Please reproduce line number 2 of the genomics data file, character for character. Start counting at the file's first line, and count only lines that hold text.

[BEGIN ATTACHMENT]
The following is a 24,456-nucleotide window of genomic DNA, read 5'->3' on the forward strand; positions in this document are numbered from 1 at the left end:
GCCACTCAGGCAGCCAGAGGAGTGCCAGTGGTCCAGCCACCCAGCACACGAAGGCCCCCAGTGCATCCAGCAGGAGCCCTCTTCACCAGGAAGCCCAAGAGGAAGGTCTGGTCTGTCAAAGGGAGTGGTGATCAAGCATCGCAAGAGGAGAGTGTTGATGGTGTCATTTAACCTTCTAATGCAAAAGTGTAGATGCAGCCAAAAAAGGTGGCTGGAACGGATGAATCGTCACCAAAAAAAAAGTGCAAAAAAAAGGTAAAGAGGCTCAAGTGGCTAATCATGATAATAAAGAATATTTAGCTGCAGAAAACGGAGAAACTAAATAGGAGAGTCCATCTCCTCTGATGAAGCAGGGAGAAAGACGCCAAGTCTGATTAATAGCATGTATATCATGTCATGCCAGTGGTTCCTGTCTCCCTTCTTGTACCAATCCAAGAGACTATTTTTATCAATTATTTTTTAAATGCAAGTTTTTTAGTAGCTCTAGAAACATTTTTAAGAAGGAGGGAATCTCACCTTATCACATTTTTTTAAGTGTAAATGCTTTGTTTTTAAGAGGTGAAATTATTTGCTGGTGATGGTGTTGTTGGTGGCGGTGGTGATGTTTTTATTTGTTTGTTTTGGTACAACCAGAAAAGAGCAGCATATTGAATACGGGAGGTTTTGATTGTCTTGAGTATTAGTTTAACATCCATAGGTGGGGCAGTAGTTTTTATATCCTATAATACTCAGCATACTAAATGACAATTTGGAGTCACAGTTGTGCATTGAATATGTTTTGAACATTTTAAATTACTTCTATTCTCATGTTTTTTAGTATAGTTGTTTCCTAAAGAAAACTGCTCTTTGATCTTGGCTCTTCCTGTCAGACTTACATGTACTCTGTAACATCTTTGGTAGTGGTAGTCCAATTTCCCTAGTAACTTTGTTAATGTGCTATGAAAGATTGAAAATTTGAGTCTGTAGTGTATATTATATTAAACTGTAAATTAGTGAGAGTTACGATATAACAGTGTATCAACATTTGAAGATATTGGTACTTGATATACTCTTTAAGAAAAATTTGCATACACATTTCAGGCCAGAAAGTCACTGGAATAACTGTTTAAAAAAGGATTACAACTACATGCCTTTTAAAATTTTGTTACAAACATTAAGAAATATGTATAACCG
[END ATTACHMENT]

GCCACTCAGGCAGCCAGAGGAGTGCCAGTGGTCCAGCCACCCAGCACACGAAGGCCCCCAGTGCATCCAGCAGGAGCCCTCTTCACCAGGAAGCCCAAGAGGAAGGTCTGGTCTGTCAAAGGGAGTGGTGATCAAGCATCGCAAGAGGAGAGTGTTGATGGTGTCATTTAACCTTCTAATGCAAAAGTGTAGATGCAGCCAAAAAAGGTGGCTGGAACGGATGAATCGTCACCAAAAAAAAAGTGCAAAAAAAAGGTAAAGAGGCTCAAGTGGCTAATCATGATAATAAAGAATATTTAGCTGCAGAAAACGGAGAAACTAAATAGGAGAGTCCATCTCCTCTGATGAAGCAGGGAGAAAGACGCCAAGTCTGATTAATAGCATGTATATCATGTCATGCCAGTGGTTCCTGTCTCCCTTCTTGTACCAATCCAAGAGACTATTTTTATCAATTATTTTTTAAATGCAAGTTTTTTAGTAGCTCTAGAAACATTTTTAAGAAGGAGGGAATCTCACCTTATCACATTTTTTTAAGTGTAAATGCTTTGTTTTTAAGAGGTGAAATTATTTGCTGGTGATGGTGTTGTTGGTGGCGGTGGTGATGTTTTTATTTGTTTGTTTTGGTACAACCAGAAAAGAGCAGCATATTGAATACGGGAGGTTTTGATTGTCTTGAGTATTAGTTTAACATCCATAGGTGGGGCAGTAGTTTTTATATCCTATAATACTCAGCATACTAAATGACAATTTGGAGTCACAGTTGTGCATTGAATATGTTTTGAACATTTTAAATTACTTCTATTCTCATGTTTTTTAGTATAGTTGTTTCCTAAAGAAAACTGCTCTTTGATCTTGGCTCTTCCTGTCAGACTTACATGTACTCTGTAACATCTTTGGTAGTGGTAGTCCAATTTCCCTAGTAACTTTGTTAATGTGCTATGAAAGATTGAAAATTTGAGTCTGTAGTGTATATTATATTAAACTGTAAATTAGTGAGAGTTACGATATAACAGTGTATCAACATTTGAAGATATTGGTACTTGATATACTCTTTAAGAAAAATTTGCATACACATTTCAGGCCAGAAAGTCACTGGAATAACTGTTTAAAAAAGGATTACAACTACATGCCTTTTAAAATTTTGTTACAAACATTAAGAAATATGTATAACCG